It was four fantastic years, but the time to attack new challenges has come.
Emund Prichett, Shoemaker head basketball coach, recently tendered his resignation in order to accept the same position at Mansfield Summit, where he will reunite with Channon Hall, former athletic coordinator and head football coach of the Grey Wolves.
In his four years at the helm of the Shoemaker basketball program, Prichett racked up an impeccable record of 104-28 and a district tally of 45-7 while capturing three league titles.
Prichett is excited to move on to his new endeavor, but the decision was difficult for the graduate of Ellison, who spent four years as an assistant at Shoemaker before becoming the head basketball coach.
“It’s definitely bittersweet,” Prichett said. “Me being from Killeen, I’ve been here since I was in seventh grade. My immediate family is here, so me moving on — I can definitely say it wasn’t something I was planning on doing or really wanted to do.
“But sometimes, you’ve got to take on new challenges and try to better yourself, and I think this is an opportunity for me to do that.”
This past season, Prichett led the Grey Wolves to the regional quarterfinals, and he commandeered a dominant Shoemaker club that went 34-3 and reached the regional semifinals two years ago.
The Grey Wolves continue to boast a talented team on the court, but the chance to reunite with Hall was enticing enough for Prichett to change paths.
“It’s an opportunity to work with coach Hall again,” Prichett said. “That’s a guy I trust and really care about, and it’s just a new challenge in a new area that really cares about their basketball. It’s just a new opportunity to put myself in a new arena and accept a new challenge.”
A challenge it will be. Prichett will be taking over a program that resides in District 10-5A, which hosts Lancaster, Mansfield Lake Ridge, Mansfield Legacy, Midlothian, Red Oak, Waxahachie and defending state champion Mansfield Timberview.
“Our district here (in Killeen) is really, really tough,” Prichett said. “I think it will kind of be the same in that area, where you’ve got to play every single night to be able to win a game. It’s just a matter of getting those athletes in a different mindset and a different mode to play the way I’d like them to play – and to play championship basketball.”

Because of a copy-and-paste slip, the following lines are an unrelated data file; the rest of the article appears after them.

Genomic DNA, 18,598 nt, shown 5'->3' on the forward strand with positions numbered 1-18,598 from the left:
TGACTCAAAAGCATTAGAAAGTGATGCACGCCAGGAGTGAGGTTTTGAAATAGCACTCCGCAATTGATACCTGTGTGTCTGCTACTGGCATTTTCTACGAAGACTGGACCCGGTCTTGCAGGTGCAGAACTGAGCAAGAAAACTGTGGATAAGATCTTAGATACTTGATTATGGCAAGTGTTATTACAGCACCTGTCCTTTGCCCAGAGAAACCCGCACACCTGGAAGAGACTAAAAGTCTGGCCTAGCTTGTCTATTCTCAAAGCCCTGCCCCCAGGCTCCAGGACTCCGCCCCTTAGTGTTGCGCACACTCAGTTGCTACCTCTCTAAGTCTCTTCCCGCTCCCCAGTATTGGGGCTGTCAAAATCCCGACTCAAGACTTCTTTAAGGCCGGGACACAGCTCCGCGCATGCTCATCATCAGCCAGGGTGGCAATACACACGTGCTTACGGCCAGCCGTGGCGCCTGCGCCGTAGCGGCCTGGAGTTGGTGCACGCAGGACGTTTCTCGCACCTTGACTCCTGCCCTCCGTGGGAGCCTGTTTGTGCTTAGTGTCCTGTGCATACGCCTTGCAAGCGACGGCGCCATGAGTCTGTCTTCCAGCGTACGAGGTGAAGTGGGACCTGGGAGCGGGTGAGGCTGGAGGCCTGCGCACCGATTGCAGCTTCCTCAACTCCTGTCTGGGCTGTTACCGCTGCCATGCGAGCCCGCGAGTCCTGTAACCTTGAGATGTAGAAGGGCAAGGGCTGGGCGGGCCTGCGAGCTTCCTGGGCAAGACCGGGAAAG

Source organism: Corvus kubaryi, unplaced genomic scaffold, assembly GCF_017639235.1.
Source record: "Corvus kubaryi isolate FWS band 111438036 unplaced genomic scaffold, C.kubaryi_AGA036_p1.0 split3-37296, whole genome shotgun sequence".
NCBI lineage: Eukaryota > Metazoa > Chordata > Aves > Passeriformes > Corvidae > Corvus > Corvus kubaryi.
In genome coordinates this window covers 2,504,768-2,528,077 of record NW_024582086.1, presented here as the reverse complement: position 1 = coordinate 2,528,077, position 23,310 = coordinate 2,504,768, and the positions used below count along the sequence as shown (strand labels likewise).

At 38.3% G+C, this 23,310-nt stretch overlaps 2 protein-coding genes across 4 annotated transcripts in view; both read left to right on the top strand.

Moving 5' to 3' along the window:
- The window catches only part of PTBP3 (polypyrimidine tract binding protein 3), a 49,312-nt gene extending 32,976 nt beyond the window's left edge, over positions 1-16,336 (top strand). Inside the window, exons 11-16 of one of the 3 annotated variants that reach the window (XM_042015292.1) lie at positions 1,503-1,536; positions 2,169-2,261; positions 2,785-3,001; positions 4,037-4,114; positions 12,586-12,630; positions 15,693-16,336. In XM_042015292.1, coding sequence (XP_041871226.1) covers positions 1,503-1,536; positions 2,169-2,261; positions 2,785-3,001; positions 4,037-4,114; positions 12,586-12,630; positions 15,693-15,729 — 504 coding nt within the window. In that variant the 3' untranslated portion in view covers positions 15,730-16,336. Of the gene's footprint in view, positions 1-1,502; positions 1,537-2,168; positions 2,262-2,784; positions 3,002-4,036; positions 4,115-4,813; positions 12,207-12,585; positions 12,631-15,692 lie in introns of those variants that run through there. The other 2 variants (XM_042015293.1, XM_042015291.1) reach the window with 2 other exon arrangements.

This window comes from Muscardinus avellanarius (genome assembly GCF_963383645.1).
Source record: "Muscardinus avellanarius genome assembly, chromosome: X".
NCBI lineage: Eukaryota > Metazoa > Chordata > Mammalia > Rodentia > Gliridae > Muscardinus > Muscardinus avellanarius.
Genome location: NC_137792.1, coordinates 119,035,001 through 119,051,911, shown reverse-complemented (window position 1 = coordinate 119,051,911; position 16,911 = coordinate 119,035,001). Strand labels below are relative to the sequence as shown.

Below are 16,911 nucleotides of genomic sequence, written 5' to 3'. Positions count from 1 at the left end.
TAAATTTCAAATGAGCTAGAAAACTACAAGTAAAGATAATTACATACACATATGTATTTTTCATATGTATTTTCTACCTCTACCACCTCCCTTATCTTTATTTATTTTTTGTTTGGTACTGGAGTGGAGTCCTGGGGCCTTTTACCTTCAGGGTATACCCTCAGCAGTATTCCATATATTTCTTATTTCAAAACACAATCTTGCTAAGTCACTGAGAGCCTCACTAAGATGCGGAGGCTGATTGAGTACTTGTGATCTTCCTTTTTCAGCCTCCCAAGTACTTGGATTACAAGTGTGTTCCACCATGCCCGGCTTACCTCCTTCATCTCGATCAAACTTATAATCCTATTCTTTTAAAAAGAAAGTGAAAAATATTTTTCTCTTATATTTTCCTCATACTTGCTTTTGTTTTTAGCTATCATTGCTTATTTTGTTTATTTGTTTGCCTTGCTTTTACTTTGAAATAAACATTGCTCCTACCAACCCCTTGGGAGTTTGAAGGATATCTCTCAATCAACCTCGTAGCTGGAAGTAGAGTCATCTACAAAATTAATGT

At Shoemaker, that mode of play was supersonic speed. The Grey Wolves played at a pace not many could match, and the results showed.
Prichett hopes to take “Shoemaker speed” and apply it to Summit.
“We’re going to play the Shoemaker style of basketball,” Prichett said. “We’re going to get up and down the floor, and we’re going to play as hard as we can and play some defense. That’s definitely what the plan is, for now.”
Looking back, Prichett has many fond memories of coaching at Shoemaker, and he will definitely miss it.
“Everything about Shoemaker,” Prichett said. “Our support was tremendous – from the principal to the faculty and staff, and the parents were very supportive. And the kids, they laid everything on the line for me.
“I really owe it to all the kids who have played for me. Without their hard work and dedication, I definitely wouldn’t have gotten an opportunity of this magnitude.”
When he evaluates the Shoemaker club he is leaving, Prichett expects the same success he had in his four years to continue — and he still uses the word “we.”
“They should be right up there, battling for a district title,” he said. “We have won three in a row, and I don’t see why we can’t make it four. I know those guys have a great work ethic and a great attitude, and they know how to play basketball the right way.
“If they continue to build on that and continue to be coachable and aggressive, I think it’s a championship in the making.”